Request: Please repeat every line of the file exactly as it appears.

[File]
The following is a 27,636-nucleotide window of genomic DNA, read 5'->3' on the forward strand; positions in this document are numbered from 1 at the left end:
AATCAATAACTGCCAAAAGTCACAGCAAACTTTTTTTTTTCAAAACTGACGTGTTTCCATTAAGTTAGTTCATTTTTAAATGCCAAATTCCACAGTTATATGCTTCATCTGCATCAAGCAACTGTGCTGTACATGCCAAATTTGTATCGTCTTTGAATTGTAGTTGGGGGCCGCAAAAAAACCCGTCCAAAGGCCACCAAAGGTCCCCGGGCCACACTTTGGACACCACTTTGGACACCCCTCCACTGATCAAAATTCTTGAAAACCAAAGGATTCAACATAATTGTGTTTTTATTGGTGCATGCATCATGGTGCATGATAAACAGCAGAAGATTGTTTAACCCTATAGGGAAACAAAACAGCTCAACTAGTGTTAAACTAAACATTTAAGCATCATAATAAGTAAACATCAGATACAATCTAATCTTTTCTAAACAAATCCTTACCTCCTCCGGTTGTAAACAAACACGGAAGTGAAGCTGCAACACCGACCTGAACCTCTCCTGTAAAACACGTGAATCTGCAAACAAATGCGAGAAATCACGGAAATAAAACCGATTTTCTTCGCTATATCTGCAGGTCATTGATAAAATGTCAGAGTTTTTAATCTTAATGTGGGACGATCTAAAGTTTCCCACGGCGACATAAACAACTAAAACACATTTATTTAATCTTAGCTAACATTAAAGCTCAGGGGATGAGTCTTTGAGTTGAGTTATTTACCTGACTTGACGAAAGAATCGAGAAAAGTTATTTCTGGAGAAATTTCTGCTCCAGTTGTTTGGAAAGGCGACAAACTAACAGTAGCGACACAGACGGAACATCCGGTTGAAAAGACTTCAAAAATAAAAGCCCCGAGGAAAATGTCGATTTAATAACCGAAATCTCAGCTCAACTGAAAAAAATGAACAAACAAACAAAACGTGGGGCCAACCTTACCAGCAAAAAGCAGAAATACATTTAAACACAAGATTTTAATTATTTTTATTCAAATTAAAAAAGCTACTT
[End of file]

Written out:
The following is a 27,636-nucleotide window of genomic DNA, read 5'->3' on the forward strand; positions in this document are numbered from 1 at the left end:
AATCAATAACTGCCAAAAGTCACAGCAAACTTTTTTTTTTCAAAACTGACGTGTTTCCATTAAGTTAGTTCATTTTTAAATGCCAAATTCCACAGTTATATGCTTCATCTGCATCAAGCAACTGTGCTGTACATGCCAAATTTGTATCGTCTTTGAATTGTAGTTGGGGGCCGCAAAAAAACCCGTCCAAAGGCCACCAAAGGTCCCCGGGCCACACTTTGGACACCACTTTGGACACCCCTCCACTGATCAAAATTCTTGAAAACCAAAGGATTCAACATAATTGTGTTTTTATTGGTGCATGCATCATGGTGCATGATAAACAGCAGAAGATTGTTTAACCCTATAGGGAAACAAAACAGCTCAACTAGTGTTAAACTAAACATTTAAGCATCATAATAAGTAAACATCAGATACAATCTAATCTTTTCTAAACAAATCCTTACCTCCTCCGGTTGTAAACAAACACGGAAGTGAAGCTGCAACACCGACCTGAACCTCTCCTGTAAAACACGTGAATCTGCAAACAAATGCGAGAAATCACGGAAATAAAACCGATTTTCTTCGCTATATCTGCAGGTCATTGATAAAATGTCAGAGTTTTTAATCTTAATGTGGGACGATCTAAAGTTTCCCACGGCGACATAAACAACTAAAACACATTTATTTAATCTTAGCTAACATTAAAGCTCAGGGGATGAGTCTTTGAGTTGAGTTATTTACCTGACTTGACGAAAGAATCGAGAAAAGTTATTTCTGGAGAAATTTCTGCTCCAGTTGTTTGGAAAGGCGACAAACTAACAGTAGCGACACAGACGGAACATCCGGTTGAAAAGACTTCAAAAATAAAAGCCCCGAGGAAAATGTCGATTTAATAACCGAAATCTCAGCTCAACTGAAAAAAATGAACAAACAAACAAAACGTGGGGCCAACCTTACCAGCAAAAAGCAGAAATACATTTAAACACAAGATTTTAATTATTTTTATTCAAATTAAAAAAGCTACTT